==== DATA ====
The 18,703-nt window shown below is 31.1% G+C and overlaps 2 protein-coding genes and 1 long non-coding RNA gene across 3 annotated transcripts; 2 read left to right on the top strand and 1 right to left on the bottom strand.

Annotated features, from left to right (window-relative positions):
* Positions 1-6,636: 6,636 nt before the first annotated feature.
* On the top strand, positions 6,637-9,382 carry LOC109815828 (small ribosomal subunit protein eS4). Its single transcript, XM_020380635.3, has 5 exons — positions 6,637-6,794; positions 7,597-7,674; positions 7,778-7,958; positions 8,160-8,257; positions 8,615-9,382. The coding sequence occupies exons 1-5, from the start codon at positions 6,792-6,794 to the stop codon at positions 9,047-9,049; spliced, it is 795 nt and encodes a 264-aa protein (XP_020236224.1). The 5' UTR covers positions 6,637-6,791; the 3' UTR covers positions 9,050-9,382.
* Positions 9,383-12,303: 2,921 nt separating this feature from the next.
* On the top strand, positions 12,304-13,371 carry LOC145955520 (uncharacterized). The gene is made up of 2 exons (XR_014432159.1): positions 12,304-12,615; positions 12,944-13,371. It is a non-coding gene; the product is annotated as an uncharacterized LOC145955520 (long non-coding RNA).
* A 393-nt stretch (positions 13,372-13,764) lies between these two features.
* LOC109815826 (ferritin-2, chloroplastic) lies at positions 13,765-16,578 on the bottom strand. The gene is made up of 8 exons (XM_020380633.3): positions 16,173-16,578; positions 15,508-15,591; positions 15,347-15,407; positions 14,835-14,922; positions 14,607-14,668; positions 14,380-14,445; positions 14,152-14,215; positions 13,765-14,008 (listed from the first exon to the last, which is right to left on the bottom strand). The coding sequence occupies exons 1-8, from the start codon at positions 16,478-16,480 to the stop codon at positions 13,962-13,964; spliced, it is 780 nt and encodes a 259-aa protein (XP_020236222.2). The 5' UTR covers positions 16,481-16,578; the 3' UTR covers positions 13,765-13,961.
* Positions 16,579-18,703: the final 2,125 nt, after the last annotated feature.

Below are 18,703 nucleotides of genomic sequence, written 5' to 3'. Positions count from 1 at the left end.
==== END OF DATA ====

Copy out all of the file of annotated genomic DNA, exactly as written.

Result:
The 18,703-nt window shown below is 31.1% G+C and overlaps 2 protein-coding genes and 1 long non-coding RNA gene across 3 annotated transcripts; 2 read left to right on the top strand and 1 right to left on the bottom strand.

Annotated features, from left to right (window-relative positions):
* Positions 1-6,636: 6,636 nt before the first annotated feature.
* On the top strand, positions 6,637-9,382 carry LOC109815828 (small ribosomal subunit protein eS4). Its single transcript, XM_020380635.3, has 5 exons — positions 6,637-6,794; positions 7,597-7,674; positions 7,778-7,958; positions 8,160-8,257; positions 8,615-9,382. The coding sequence occupies exons 1-5, from the start codon at positions 6,792-6,794 to the stop codon at positions 9,047-9,049; spliced, it is 795 nt and encodes a 264-aa protein (XP_020236224.1). The 5' UTR covers positions 6,637-6,791; the 3' UTR covers positions 9,050-9,382.
* Positions 9,383-12,303: 2,921 nt separating this feature from the next.
* On the top strand, positions 12,304-13,371 carry LOC145955520 (uncharacterized). The gene is made up of 2 exons (XR_014432159.1): positions 12,304-12,615; positions 12,944-13,371. It is a non-coding gene; the product is annotated as an uncharacterized LOC145955520 (long non-coding RNA).
* A 393-nt stretch (positions 13,372-13,764) lies between these two features.
* LOC109815826 (ferritin-2, chloroplastic) lies at positions 13,765-16,578 on the bottom strand. The gene is made up of 8 exons (XM_020380633.3): positions 16,173-16,578; positions 15,508-15,591; positions 15,347-15,407; positions 14,835-14,922; positions 14,607-14,668; positions 14,380-14,445; positions 14,152-14,215; positions 13,765-14,008 (listed from the first exon to the last, which is right to left on the bottom strand). The coding sequence occupies exons 1-8, from the start codon at positions 16,478-16,480 to the stop codon at positions 13,962-13,964; spliced, it is 780 nt and encodes a 259-aa protein (XP_020236222.2). The 5' UTR covers positions 16,481-16,578; the 3' UTR covers positions 13,765-13,961.
* Positions 16,579-18,703: the final 2,125 nt, after the last annotated feature.

Below are 18,703 nucleotides of genomic sequence, written 5' to 3'. Positions count from 1 at the left end.